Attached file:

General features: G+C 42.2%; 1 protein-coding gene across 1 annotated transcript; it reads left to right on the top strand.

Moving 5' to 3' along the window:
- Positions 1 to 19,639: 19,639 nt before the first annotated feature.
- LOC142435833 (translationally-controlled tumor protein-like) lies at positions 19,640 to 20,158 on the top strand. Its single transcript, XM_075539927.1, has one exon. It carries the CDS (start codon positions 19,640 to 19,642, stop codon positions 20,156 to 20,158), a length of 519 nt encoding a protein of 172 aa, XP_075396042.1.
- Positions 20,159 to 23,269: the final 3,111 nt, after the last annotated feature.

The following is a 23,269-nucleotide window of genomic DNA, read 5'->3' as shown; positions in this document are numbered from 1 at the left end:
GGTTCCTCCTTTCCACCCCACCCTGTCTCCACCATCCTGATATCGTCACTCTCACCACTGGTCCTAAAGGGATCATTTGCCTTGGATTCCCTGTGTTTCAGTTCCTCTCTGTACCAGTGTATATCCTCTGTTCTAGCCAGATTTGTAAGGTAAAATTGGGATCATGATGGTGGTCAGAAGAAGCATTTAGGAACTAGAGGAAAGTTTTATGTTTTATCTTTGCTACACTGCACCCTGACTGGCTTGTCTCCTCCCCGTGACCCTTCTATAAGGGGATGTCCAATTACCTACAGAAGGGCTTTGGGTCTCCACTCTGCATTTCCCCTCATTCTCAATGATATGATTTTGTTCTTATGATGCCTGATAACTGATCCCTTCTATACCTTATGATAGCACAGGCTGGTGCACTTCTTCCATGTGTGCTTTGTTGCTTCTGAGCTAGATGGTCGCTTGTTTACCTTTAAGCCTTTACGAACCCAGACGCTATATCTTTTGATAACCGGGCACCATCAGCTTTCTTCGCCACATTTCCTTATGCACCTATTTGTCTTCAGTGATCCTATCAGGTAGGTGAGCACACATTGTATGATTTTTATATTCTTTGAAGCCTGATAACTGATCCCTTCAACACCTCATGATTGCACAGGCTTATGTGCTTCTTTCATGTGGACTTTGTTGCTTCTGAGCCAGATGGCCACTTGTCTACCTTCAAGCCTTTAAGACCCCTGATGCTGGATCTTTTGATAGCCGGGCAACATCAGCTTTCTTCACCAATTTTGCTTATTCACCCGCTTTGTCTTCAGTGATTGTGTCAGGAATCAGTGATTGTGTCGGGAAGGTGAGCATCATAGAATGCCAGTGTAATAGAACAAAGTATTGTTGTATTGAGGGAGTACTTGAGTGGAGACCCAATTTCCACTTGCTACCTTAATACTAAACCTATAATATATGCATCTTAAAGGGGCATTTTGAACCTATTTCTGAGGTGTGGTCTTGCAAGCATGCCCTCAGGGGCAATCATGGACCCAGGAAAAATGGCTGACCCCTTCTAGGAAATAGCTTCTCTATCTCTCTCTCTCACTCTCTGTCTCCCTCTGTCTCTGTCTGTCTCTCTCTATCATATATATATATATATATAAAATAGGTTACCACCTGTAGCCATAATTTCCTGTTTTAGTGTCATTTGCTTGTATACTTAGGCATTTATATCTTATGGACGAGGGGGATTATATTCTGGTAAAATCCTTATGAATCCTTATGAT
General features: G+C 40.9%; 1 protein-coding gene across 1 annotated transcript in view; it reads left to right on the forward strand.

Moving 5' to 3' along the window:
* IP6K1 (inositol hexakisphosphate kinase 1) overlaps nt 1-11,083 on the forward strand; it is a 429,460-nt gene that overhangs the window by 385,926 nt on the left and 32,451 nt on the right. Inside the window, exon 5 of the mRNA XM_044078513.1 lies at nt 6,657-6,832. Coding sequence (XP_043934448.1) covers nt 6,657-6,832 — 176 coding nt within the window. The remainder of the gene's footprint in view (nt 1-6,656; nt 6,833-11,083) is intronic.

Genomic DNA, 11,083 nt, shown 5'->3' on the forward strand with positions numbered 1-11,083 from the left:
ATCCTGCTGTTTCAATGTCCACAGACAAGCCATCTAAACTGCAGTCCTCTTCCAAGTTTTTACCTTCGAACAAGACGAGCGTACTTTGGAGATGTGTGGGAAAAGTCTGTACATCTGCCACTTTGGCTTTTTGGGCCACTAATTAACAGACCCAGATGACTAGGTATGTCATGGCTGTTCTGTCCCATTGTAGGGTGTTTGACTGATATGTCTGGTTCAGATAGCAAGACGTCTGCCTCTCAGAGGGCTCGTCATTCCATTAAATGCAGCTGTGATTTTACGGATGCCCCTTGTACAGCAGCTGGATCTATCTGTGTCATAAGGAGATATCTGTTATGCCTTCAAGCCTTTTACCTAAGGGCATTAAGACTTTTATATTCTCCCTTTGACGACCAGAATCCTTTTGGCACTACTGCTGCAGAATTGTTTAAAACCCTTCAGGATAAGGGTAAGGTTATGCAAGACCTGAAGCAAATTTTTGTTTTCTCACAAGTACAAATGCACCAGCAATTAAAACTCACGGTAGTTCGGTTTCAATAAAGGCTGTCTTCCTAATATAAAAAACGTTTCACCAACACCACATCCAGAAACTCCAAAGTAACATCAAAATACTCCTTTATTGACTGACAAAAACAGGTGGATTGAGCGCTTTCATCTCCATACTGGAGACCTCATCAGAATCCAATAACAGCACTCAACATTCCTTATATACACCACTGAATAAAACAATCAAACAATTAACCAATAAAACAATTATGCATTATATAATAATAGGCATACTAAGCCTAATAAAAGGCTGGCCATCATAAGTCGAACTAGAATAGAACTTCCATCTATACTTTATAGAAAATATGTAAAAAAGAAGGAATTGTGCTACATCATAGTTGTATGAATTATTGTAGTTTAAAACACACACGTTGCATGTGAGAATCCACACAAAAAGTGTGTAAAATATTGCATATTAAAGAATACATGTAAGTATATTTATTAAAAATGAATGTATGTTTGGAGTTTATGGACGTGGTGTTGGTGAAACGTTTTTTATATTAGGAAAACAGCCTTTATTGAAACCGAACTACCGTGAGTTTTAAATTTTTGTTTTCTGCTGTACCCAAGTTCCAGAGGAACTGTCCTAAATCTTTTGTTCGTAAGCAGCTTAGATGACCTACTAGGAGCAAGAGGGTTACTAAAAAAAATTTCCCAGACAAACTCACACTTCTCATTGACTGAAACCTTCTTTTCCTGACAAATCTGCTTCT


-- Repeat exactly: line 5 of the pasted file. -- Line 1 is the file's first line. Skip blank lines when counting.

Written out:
- Positions 20,159 to 23,269: the final 3,111 nt, after the last annotated feature.